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CHAPTER XXVII



HIVING THE BEES


THE Weatherbury bees were late in their swarming this
year. It was in the latter part of June, and the day after
the interview with Troy in the hayfield, that Bathsheba
was standing in her garden, watching a swarm in the
air and guessing their probable settling place. Not only
were they late this year, but unruly. Sometimes through-
out a whole season all the swarms would alight on the
lowest attainable bough -- such as part of a currant-bush
or espalier apple-tree; next year they would, with just
the same unanimity, make straight off to the uppermost
member of some tall, gaunt costard, or quarrenden,
and there defy all invaders who did not come armed
with ladders and staves to take them.
This was the case at present. Bathsheba's eyes,
shaded by one hand, were following the ascending
multitude against the unexplorable stretch of blue till
they ultimately halted by one of the unwieldy trees
spoken of. A process somewhat analogous to that of
alleged formations of the universe, time and times ago,
was observable. The bustling swarm had swept the sky
in a scattered and uniform haze, which now thickened to
a nebulous centre: this glided on to a bough and grew
still denser, till it formed a solid black spot upon the
light.
The men and women being all busily engaged in
saving the hay -- even Liddy had left the house for the
purpose of lending a hand -- Bathsheba resolved to hive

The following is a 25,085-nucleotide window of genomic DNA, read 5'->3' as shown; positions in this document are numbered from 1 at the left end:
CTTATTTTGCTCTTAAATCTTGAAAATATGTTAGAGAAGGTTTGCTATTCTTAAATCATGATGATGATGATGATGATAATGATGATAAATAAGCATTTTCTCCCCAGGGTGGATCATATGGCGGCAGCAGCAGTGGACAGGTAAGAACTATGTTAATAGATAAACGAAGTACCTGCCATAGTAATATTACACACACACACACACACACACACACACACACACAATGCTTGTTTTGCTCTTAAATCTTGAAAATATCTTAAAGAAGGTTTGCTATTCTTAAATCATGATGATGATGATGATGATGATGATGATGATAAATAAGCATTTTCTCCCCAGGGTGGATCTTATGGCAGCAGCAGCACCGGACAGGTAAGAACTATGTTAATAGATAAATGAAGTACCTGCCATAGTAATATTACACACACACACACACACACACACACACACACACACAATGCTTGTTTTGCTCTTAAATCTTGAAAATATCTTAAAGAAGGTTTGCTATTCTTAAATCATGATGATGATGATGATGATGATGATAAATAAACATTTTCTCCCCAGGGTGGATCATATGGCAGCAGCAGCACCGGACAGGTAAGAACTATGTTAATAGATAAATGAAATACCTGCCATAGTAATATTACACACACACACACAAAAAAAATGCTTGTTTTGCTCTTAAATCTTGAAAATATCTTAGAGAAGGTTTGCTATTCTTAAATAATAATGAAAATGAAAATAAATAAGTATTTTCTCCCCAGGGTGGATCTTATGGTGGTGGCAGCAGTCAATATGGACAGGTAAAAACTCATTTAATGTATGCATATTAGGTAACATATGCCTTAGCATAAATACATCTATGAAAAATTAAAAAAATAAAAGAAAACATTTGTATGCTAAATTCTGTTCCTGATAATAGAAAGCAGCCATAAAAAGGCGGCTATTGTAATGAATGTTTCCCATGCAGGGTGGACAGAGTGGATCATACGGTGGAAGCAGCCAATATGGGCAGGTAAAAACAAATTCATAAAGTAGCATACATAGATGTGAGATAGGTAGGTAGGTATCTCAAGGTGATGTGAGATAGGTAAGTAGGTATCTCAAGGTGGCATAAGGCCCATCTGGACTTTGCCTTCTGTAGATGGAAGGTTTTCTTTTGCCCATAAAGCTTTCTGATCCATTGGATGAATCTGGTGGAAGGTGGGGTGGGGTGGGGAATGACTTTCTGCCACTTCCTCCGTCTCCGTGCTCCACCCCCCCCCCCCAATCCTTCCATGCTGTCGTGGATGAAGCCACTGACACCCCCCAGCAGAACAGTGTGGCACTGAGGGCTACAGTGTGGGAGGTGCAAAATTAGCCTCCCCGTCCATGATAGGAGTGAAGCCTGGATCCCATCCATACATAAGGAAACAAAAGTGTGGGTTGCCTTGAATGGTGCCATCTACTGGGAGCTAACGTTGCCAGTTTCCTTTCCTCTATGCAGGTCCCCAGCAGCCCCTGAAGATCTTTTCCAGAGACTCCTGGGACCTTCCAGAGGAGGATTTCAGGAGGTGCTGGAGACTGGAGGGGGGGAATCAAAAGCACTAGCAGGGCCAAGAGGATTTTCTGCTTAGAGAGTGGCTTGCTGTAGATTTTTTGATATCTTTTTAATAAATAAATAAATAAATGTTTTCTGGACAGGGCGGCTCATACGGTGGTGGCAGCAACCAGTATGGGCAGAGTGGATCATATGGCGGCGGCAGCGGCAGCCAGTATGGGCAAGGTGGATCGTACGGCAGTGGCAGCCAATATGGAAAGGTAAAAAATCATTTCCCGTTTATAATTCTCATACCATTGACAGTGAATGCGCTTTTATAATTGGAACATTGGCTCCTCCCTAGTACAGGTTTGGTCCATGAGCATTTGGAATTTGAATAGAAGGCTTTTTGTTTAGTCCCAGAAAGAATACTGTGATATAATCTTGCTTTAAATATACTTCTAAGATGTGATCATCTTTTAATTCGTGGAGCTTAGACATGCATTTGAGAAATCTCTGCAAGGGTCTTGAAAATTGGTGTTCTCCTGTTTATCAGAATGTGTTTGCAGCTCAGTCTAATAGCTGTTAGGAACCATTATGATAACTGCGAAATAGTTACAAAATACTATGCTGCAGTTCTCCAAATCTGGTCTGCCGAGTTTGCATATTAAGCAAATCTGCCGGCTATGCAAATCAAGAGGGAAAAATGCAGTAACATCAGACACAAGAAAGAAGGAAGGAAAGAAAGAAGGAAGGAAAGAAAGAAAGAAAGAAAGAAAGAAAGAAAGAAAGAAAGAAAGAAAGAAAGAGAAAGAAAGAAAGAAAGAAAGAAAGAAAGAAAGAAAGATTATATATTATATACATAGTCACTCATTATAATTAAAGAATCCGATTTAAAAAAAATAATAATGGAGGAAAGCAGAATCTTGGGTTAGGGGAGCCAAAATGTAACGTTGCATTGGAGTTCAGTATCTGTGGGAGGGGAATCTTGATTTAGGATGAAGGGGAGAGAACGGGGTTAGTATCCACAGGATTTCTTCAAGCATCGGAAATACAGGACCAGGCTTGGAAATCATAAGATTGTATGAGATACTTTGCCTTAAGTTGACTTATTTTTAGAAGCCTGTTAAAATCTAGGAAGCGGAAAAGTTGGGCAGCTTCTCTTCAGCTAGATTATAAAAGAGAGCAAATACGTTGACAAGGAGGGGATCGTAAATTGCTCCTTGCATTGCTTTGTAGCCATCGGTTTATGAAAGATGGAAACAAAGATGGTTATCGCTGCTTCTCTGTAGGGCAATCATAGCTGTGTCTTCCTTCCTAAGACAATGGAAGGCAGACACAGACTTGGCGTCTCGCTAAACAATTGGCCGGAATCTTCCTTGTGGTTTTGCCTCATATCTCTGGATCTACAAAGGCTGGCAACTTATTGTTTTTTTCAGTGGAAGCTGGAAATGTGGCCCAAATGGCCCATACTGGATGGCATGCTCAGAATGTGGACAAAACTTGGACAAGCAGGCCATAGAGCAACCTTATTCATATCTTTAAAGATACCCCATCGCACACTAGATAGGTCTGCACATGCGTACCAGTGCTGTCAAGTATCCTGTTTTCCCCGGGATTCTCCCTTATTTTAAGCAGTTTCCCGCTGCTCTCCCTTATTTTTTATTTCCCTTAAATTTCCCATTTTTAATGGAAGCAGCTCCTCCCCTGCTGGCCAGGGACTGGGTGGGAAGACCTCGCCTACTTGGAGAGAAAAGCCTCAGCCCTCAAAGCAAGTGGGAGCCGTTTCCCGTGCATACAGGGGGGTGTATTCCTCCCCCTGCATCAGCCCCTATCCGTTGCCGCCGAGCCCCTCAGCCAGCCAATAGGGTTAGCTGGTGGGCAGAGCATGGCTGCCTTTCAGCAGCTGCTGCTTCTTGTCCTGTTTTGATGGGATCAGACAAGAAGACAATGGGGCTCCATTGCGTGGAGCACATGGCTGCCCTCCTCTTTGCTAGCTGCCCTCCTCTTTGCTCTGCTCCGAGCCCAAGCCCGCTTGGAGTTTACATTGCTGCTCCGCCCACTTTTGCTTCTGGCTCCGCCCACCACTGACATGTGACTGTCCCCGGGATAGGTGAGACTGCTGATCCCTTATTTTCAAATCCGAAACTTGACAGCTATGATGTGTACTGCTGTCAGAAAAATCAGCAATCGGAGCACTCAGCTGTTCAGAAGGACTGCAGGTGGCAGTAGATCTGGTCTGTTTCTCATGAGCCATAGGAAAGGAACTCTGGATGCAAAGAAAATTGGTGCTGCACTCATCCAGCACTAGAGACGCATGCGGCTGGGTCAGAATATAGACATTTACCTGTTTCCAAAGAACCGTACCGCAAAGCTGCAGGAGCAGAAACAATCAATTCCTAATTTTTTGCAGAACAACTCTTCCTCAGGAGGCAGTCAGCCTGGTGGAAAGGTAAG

the bees herself, if possible. She had dressed the hive
with herbs and honey, fetched a ladder, brush, and
crook, made herself impregnable with armour of leather
gloves, straw hat, and large gauze veil -- once green but
now faded to snuff colour -- and ascended a dozen rungs
of the ladder. At once she heard, not ten yards off,
a voice that was beginning to have a strange power in
agitating her.
"Miss Everdene, let me assist you; you should not
attempt such a thing alone."
Troy was just opening the garden gate.
Bathsheba flung down the brush, crook, and empty
hive, pulled the skirt of her dress tightly round her
ankles in a tremendous flurry, and as well as she could
slid down the ladder. By the time she reached the
bottom Troy was there also, and he stooped to pick
up the hive.
"How fortunate I am to have dropped in at this
moment!" exclaimed the sergeant.
She found her voice in a minute. "What! and will
you shake them in for me?" she asked, in what, for a
defiant girl, was a faltering way; though, for a timid
girl, it would have seemed a brave way enough.
"Will I!" said Troy. "Why, of course I will. How
blooming you are to-day!" Troy flung down his cane
and put his foot on the ladder to ascend.
"But you must have on the veil and gloves, or you'll
be stung fearfully!"
"Ah, yes. I must put on the veil and gloves. Will
you kindly show me how to fix them properly?"
"And you must have the broad-brimmed hat, too, for
your cap has no brim to keep the veil off, and they'd
reach your face."
"The broad-brimmed hat, too, by all means."